Gestures can be categorized as speech related (they have a word translation and are usually culture related) or speech independant. This means some gestures are directly linked to what someone is saying and used to emphasize or clarify their meaning. Other gestures have inherent meaning and can be used without spoken language.
Distance and use of space
The study of the use of space in communication is called proxemics. In this context, horizontal space can be categorized into personal space, social space and public space. How close and comfortable people are to each other will define their relationship to space between them.
There is also a link between horizontal space and interpersonal relationships. In the context of UXR, researchers should aim at being on the same level as their participants to create trust and foster communication.
Also called mututal gaze, it has different factors: duration, frequency, patterns and blink rate.
The following can indicate disinterest, deceit or incomfort: eye aversion and high blink rate while frequent, longer eye contact and low blink rate can indicate comfort and interest.
Facial expressions are universal and independant of someone’s cultural background. Studies suggest that even people who are born blind show the same facial expressions.
These facial expressions are particularly precise and diverse (more than 10 000 different micro-expressions).
In the context of UXR, you can use facial expression to assess how easily a participant answers a question or conducts a tasks.
Understand and control your non-verbal communication as a UX researcher
The first step to reduce bias caused by body language is to notice it. To do so, you can start by paying extra attention to the way you talk, move and react when interacting with other people. It applies outside of UXR too.
Then you can use some of the following techniques:
- If you have some, explore existing video recordings of user tests/interviews you conducted. Except this time, your attention will be focused on yourself. Take notes and write down every element you notice about your tone and body language. If you don’t have any of these recordings, start making a habit out of it.
- If you meet participants with your team, ask your colleagues for feedback about your body language. You can explain you are working on it and would like their honest feedback. This is especially relevant if you work in teams of 2 (a moderator and a note-taker).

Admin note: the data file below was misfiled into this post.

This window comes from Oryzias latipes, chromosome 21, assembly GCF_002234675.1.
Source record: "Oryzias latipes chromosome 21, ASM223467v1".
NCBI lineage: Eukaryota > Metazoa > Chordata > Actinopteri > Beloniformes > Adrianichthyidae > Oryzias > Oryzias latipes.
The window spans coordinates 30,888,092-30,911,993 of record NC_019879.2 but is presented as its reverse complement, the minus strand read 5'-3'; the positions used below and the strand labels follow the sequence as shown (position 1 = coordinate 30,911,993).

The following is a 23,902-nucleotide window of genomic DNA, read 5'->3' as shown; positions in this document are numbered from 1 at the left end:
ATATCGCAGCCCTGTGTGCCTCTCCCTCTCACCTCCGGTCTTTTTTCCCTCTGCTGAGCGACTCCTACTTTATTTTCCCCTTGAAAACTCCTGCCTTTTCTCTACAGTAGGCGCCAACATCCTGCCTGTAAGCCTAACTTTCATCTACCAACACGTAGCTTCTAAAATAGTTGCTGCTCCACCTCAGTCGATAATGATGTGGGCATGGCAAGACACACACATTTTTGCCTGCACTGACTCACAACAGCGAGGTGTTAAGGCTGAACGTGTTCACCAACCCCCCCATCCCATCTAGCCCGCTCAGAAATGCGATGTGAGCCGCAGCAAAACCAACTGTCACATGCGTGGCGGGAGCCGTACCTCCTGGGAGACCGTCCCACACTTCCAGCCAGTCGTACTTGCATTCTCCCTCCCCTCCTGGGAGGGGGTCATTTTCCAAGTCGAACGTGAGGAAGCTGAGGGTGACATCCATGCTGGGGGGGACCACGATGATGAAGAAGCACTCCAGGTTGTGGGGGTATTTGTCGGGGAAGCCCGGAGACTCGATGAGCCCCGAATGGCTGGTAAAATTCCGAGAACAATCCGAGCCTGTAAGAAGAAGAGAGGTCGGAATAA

- In the meantime, you can record yourself talking or talk in front of a mirror to notice the way you express yourself.
- Use silence and breathing to take a step back during an interview
- Practice speaking slower and keeping your volume and tone stable to stay neutral
We know this is a hard exercise, try not to be hard on yourself and just noticing these opportunities for progress while giving yourself enough time to work on them.
Working on awareness to one’s bias before meeting a participant will also help prevent biased reactions. To do so, follow these steps:
- Once your research question is ready, write down what you expect your participants to tell you, how you think they’ll react etc
- Then, highlight the options that you would like better, those that would make your work easier or encourage actions you have taken
This should help you understand your bias and limit their expression during your meeting with participants.
If you do end-up expressing them, write it down in your notes and replay the situation in your head afterwards, trying to find a way you could have answered in an unbiased way.
To learn more about the different types of biases, read our dedicated article.
Use your participants’ non-verbal communication to enrich insights
Non-verbal cues can reveal participants’ level of comfort, their level of engagement, and their overall attitude towards the product or service being tested.
They can be used to detect situations in which a participant is expressing contrasting signals between their verbal and non-verbal communication. When this happens, it should be a signal that you have to dig deeper into this matter with your participant.
As a researcher, one should not use verbal or non-verbal communication alone to interpret a participant’s meaning: if you have doubts about what a participant meant because of non-verbal cues, use follow-up questions to confirm or invalidate your doubts.
A combination of both verbal and non-verbal cues with follow-up question is a best practice.
In the context of user experience research, body language plays a great role in the way researchers present themselves and their study to participants and in the way participants react and give feedback.
If not used correctly, non-verbal communication (as much as verbal communication) can create extensive bias which in turn harm the objectivity of UX research.